The University of Waterloo has unveiled a new satellite image of Antarctica, and the imagery will help scientists all over the world gain new insight into the effects of climate change.
Thanks to a partnership between the Canadian Space Agency (CSA), MacDonald, Dettwiler and Associates Ltd. (MDA), the prime contractor for the RADARSAT-2 program, and the Canadian Cryospheric Information Network (CCIN) at UWaterloo, the mosaic is free and fully accessible to the academic world and the public.
Using Synthetic Aperture Radar with multiple polarization modes aboard the RADARSAT-2 satellite, the CSA collected more than 3,150 images of the continent in the autumn of 2008, comprising a single pole-to-coast map covering all of Antarctica. This is the first such map of the area since RADARSAT-1 created one in 1997.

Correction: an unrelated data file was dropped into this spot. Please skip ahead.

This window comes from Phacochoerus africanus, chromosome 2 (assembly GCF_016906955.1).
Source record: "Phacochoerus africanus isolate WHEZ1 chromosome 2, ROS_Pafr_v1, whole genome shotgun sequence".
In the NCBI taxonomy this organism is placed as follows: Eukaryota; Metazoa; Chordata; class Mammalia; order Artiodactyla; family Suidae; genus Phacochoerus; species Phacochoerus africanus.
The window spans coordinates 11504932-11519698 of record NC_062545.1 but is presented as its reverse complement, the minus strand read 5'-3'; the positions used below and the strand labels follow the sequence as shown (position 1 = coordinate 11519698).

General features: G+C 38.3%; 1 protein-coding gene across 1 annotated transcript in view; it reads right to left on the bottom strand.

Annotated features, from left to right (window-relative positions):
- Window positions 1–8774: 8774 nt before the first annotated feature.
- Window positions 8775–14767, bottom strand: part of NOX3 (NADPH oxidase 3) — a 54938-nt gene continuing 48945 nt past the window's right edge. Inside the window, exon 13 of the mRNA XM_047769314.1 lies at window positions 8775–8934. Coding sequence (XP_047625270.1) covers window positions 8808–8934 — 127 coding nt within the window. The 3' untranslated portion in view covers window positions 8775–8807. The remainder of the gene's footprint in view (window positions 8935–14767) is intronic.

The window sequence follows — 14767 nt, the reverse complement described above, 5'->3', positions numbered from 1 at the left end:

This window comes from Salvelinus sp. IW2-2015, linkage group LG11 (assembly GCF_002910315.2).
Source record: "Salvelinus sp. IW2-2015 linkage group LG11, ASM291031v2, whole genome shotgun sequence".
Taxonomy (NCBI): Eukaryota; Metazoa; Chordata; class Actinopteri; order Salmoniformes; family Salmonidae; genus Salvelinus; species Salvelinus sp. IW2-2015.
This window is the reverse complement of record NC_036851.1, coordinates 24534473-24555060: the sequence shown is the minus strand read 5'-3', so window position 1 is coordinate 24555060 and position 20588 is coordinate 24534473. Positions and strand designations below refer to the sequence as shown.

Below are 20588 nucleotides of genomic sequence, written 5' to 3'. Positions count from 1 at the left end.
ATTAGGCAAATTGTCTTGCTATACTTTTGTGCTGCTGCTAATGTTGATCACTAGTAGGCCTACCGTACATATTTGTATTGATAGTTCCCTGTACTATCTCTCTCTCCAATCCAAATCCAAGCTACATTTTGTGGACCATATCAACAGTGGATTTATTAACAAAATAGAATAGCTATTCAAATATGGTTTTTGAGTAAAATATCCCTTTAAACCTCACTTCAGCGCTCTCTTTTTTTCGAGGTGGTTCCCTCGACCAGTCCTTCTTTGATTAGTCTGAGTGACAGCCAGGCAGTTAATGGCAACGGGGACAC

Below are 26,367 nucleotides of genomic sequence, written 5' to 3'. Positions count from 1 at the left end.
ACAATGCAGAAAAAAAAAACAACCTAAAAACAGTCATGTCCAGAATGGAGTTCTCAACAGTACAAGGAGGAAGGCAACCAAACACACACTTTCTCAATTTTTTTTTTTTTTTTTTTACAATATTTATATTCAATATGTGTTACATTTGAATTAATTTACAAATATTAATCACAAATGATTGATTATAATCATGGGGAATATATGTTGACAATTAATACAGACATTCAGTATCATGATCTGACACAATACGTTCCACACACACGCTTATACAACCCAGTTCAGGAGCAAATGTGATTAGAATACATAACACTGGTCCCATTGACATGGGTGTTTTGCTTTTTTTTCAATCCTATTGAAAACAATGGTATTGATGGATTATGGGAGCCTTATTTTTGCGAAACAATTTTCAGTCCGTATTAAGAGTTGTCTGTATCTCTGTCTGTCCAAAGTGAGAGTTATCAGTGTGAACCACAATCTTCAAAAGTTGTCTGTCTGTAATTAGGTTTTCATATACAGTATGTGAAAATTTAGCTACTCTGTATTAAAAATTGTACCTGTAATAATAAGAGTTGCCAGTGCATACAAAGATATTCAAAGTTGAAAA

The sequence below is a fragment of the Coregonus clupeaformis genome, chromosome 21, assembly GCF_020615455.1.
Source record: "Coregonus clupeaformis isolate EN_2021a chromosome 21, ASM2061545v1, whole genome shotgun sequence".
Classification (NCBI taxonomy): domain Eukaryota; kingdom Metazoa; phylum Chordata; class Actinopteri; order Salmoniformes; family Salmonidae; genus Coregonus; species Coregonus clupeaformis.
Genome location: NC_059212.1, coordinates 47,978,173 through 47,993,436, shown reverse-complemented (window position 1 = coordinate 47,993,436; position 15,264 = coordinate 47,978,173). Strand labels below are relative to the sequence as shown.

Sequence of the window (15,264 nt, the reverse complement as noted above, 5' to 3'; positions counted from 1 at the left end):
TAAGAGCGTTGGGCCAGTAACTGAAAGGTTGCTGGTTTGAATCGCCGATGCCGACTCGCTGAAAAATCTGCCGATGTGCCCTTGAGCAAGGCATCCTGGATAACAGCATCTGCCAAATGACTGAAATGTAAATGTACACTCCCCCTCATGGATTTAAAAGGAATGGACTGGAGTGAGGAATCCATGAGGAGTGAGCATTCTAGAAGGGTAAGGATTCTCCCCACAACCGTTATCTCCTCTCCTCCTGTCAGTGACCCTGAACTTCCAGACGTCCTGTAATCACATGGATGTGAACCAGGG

“The mosaic provides an update on the ever-changing ice cover in this area that will be of great interest to climatologists, geologists, biologists and oceanographers,” said Professor Ellsworth LeDrew, director of the CCIN and a professor in the Faculty of Environment at Waterloo.
“When compared to the previous Antarctic RADARSAT-1 mosaic, we can map changes in the icescape with unprecedented accuracy and confidence. Earth’s polar regions are considered a bellwether for the effects of climate change.”
Professor LeDrew is at the forefront of a cultural shift in the way researchers discover, share and preserve their research data. The CCIN links international researchers around the world with numerous government, university and private organizations to provide data and information management infrastructure for the Canadian cryospheric community.
This mosaic map of the Antarctic is the latest addition to the CCIN’s Polar Data Catalogue. It is available on the Polar Data Catalogue website. (https://www.polardata.ca/pdcsearch/)
Next up for the partnership is a similar mosaic for Greenland, which will provide further crucial information about our shifting climate in the northern hemisphere. There are also plans to continue creating mosaics of Antarctica every few years to provide more data for researchers.
Note: The above story is based on materials provided by University of Waterloo.